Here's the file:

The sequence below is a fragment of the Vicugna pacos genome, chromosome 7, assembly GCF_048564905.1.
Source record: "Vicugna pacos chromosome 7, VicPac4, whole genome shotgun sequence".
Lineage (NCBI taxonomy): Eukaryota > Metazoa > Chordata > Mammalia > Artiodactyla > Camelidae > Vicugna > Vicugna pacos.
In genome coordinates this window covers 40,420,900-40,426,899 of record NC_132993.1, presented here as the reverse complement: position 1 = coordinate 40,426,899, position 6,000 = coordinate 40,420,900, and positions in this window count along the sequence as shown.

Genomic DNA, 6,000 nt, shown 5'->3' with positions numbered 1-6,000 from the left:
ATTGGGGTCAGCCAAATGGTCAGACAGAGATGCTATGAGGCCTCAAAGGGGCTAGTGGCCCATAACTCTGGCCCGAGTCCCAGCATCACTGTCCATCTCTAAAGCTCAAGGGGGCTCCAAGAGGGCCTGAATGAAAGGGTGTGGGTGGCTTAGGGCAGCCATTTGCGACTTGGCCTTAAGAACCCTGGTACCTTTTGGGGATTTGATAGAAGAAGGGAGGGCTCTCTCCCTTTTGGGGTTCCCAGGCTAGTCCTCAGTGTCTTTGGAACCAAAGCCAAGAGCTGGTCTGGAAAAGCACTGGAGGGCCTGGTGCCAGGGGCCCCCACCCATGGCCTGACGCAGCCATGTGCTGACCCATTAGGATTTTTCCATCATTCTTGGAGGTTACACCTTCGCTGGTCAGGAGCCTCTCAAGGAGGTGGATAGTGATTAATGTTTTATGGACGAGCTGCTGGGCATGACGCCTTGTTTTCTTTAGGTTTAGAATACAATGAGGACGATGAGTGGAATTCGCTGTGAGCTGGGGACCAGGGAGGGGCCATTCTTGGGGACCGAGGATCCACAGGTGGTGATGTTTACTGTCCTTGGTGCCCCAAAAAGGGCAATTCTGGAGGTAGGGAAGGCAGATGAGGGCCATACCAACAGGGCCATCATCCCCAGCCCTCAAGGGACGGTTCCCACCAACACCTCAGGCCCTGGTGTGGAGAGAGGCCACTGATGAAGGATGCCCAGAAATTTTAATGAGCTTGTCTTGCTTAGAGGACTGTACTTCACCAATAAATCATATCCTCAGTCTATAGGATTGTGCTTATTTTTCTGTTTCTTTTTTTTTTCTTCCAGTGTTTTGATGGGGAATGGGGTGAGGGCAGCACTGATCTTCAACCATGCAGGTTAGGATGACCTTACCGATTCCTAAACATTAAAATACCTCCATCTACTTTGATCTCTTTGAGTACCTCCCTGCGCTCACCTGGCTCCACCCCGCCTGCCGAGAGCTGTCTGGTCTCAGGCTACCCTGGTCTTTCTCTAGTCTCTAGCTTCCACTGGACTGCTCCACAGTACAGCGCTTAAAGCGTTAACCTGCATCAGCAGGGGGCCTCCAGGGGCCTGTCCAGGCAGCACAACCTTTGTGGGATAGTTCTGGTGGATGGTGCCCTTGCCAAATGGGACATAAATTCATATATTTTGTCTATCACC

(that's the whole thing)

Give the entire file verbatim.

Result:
The sequence below is a fragment of the Vicugna pacos genome, chromosome 7, assembly GCF_048564905.1.
Source record: "Vicugna pacos chromosome 7, VicPac4, whole genome shotgun sequence".
Lineage (NCBI taxonomy): Eukaryota > Metazoa > Chordata > Mammalia > Artiodactyla > Camelidae > Vicugna > Vicugna pacos.
In genome coordinates this window covers 40,420,900-40,426,899 of record NC_132993.1, presented here as the reverse complement: position 1 = coordinate 40,426,899, position 6,000 = coordinate 40,420,900, and positions in this window count along the sequence as shown.

Genomic DNA, 6,000 nt, shown 5'->3' with positions numbered 1-6,000 from the left:
ATTGGGGTCAGCCAAATGGTCAGACAGAGATGCTATGAGGCCTCAAAGGGGCTAGTGGCCCATAACTCTGGCCCGAGTCCCAGCATCACTGTCCATCTCTAAAGCTCAAGGGGGCTCCAAGAGGGCCTGAATGAAAGGGTGTGGGTGGCTTAGGGCAGCCATTTGCGACTTGGCCTTAAGAACCCTGGTACCTTTTGGGGATTTGATAGAAGAAGGGAGGGCTCTCTCCCTTTTGGGGTTCCCAGGCTAGTCCTCAGTGTCTTTGGAACCAAAGCCAAGAGCTGGTCTGGAAAAGCACTGGAGGGCCTGGTGCCAGGGGCCCCCACCCATGGCCTGACGCAGCCATGTGCTGACCCATTAGGATTTTTCCATCATTCTTGGAGGTTACACCTTCGCTGGTCAGGAGCCTCTCAAGGAGGTGGATAGTGATTAATGTTTTATGGACGAGCTGCTGGGCATGACGCCTTGTTTTCTTTAGGTTTAGAATACAATGAGGACGATGAGTGGAATTCGCTGTGAGCTGGGGACCAGGGAGGGGCCATTCTTGGGGACCGAGGATCCACAGGTGGTGATGTTTACTGTCCTTGGTGCCCCAAAAAGGGCAATTCTGGAGGTAGGGAAGGCAGATGAGGGCCATACCAACAGGGCCATCATCCCCAGCCCTCAAGGGACGGTTCCCACCAACACCTCAGGCCCTGGTGTGGAGAGAGGCCACTGATGAAGGATGCCCAGAAATTTTAATGAGCTTGTCTTGCTTAGAGGACTGTACTTCACCAATAAATCATATCCTCAGTCTATAGGATTGTGCTTATTTTTCTGTTTCTTTTTTTTTTCTTCCAGTGTTTTGATGGGGAATGGGGTGAGGGCAGCACTGATCTTCAACCATGCAGGTTAGGATGACCTTACCGATTCCTAAACATTAAAATACCTCCATCTACTTTGATCTCTTTGAGTACCTCCCTGCGCTCACCTGGCTCCACCCCGCCTGCCGAGAGCTGTCTGGTCTCAGGCTACCCTGGTCTTTCTCTAGTCTCTAGCTTCCACTGGACTGCTCCACAGTACAGCGCTTAAAGCGTTAACCTGCATCAGCAGGGGGCCTCCAGGGGCCTGTCCAGGCAGCACAACCTTTGTGGGATAGTTCTGGTGGATGGTGCCCTTGCCAAATGGGACATAAATTCATATATTTTGTCTATCACC